Spot on! For in my previous life I was the founder of two businesses. First up was Dataview Ltd, based in Colchester, that was formed in the late 1970s and soon became the global distributor of the word processing software Wordcraft, written by Englishman Pete Dowson. Dataview also initiated the ‘dongle’, a software/hardware security device to protect Wordcraft.
The second company founded by me was Aviation Briefing Ltd ‘AvBrief’ that is still going today, albeit with me no longer involved!
So I can reinforce, with hundreds of hours of lost sleep and tears, that growing a company and increasing employment, especially the employment of great technical people, is a very different matter to the start-up phase.
Frankly, regarding Dataview, it was only the luck of meeting Sid Newman that saved my bacon. For within 12 months of starting trading I was already sinking under the load of trying to be the number one salesman (that I was good at) and being the company general manager (that I was total crap at). Sid had years of experience at general management and very quickly let me get on with what I really loved – opening up Wordcraft distributorships all over the world.
The analogy with planting trees is very apt. For any clown can plant the tree but parenting that young tree into a mature forty-foot high beauty takes professional management.
Tomorrow I will return and offer a viewpoint as to how we, as in society, are currently bereft of professional managers.
But at the top [of science] there is paralysis: leading scientific organizations do little except chase money and reinforce the ruling nexus of politics and finance — even since the financial crisis of 2008, which discredited the free-market philosophy that underpins that nexus. I argued years ago (see Nature479, 447; 2011) that scientific leaders had failed to respond in any meaningful way to that collapse, and I’m still waiting.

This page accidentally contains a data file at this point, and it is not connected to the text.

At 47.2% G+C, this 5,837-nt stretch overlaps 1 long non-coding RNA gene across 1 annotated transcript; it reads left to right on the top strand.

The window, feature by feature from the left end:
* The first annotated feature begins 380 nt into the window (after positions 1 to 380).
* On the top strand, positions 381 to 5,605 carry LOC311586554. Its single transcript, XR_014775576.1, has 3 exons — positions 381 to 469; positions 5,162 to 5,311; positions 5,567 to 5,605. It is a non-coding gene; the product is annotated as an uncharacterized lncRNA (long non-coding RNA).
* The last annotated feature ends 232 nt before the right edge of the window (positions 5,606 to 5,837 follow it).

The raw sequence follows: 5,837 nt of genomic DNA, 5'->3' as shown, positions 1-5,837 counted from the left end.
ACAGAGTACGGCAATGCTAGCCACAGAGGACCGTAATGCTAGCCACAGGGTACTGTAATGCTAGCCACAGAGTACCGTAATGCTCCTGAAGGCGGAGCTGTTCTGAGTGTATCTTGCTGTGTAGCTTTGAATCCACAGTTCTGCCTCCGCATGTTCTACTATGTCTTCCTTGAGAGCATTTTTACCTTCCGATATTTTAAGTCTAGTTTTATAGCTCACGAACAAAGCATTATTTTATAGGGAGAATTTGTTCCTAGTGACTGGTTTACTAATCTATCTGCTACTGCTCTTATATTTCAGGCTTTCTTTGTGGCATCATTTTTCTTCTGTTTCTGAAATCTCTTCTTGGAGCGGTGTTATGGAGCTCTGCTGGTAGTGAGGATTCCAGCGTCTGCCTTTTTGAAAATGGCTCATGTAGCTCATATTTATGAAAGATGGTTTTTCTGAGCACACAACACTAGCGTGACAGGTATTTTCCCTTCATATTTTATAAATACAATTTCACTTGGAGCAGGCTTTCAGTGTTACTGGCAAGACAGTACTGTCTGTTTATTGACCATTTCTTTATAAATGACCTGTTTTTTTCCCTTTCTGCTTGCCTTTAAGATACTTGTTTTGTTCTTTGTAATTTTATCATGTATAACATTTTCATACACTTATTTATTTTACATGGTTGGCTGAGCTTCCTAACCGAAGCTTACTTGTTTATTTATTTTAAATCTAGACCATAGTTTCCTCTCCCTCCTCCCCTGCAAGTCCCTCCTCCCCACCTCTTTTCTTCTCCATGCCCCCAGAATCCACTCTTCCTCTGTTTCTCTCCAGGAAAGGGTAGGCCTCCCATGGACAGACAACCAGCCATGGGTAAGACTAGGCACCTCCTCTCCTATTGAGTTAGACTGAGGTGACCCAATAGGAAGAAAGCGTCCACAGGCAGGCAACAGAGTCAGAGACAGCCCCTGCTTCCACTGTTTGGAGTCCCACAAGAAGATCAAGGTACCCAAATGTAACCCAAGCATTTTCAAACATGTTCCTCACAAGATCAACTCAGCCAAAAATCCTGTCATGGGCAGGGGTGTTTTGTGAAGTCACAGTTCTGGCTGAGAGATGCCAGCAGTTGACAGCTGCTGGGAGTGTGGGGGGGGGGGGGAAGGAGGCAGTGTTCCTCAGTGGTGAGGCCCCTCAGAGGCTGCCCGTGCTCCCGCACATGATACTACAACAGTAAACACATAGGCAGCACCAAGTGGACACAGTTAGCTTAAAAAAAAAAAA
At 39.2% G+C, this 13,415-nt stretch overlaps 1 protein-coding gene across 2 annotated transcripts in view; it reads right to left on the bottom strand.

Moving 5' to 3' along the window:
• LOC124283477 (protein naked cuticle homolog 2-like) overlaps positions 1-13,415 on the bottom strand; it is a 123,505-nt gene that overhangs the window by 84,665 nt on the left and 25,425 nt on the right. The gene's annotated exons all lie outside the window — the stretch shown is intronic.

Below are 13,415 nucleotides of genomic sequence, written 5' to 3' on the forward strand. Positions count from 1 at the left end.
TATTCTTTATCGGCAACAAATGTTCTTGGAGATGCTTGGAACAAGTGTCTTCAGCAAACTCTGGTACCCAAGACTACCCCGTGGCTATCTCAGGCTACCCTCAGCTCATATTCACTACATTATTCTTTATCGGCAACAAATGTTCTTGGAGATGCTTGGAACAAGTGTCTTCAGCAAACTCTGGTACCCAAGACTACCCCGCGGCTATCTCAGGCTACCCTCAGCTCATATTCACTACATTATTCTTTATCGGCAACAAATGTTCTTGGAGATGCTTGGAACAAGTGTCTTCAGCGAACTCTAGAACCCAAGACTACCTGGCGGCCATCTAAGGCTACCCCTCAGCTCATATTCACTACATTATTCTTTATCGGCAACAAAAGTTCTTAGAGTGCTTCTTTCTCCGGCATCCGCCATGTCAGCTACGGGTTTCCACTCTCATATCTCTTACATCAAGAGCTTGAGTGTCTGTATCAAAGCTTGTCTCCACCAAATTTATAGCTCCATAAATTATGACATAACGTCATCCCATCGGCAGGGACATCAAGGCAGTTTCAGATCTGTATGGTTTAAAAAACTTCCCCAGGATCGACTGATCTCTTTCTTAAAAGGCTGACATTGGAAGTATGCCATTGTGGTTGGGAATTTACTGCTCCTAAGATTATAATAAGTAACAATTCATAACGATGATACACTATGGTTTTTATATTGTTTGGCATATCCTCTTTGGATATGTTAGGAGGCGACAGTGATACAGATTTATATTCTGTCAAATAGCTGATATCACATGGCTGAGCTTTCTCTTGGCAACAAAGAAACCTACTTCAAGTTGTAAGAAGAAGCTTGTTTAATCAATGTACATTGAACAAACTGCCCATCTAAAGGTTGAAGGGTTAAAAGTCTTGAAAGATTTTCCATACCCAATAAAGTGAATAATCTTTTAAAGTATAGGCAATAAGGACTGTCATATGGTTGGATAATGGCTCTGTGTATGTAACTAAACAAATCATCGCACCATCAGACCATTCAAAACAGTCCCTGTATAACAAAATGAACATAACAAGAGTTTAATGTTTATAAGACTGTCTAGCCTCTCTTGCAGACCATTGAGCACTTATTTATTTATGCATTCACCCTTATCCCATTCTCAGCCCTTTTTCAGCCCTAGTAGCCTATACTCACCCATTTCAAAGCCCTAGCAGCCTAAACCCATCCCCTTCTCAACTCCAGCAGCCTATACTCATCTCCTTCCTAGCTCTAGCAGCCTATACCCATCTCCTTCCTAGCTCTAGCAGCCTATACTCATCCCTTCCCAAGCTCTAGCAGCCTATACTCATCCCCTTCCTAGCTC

The political structure of the West is in deep trouble, and should it fall apart, there will be plenty of blame to go around. Most will go to political and financial elites, or to rowdy mobs. But some will belong to people in the middle who have taken public funds, defended elites and then stood back and watched as democracy got ridden over a cliff.
I think that fair comment and recommend the rest.
If one now goes across to that post from Colin here’s what one would read in the opening paragraphs:
The elephant in the room we can’t ignore
If Donald Trump were to trigger a crisis in Western democracy, scientists would need to look at their part in its downfall, says Colin Macilwain.
16 March 2016
The annual meeting of the American Association for the Advancement of Science (AAAS) in Washington DC last month was one of the best I’ve witnessed in more than 20 years of regular attendance. The policy sessions were packed and genuinely stimulating. I met tons of smart, influential people I hadn’t seen for ages, and we all enjoyed a good chinwag about how better to engage with the public — the meeting’s theme for 2016.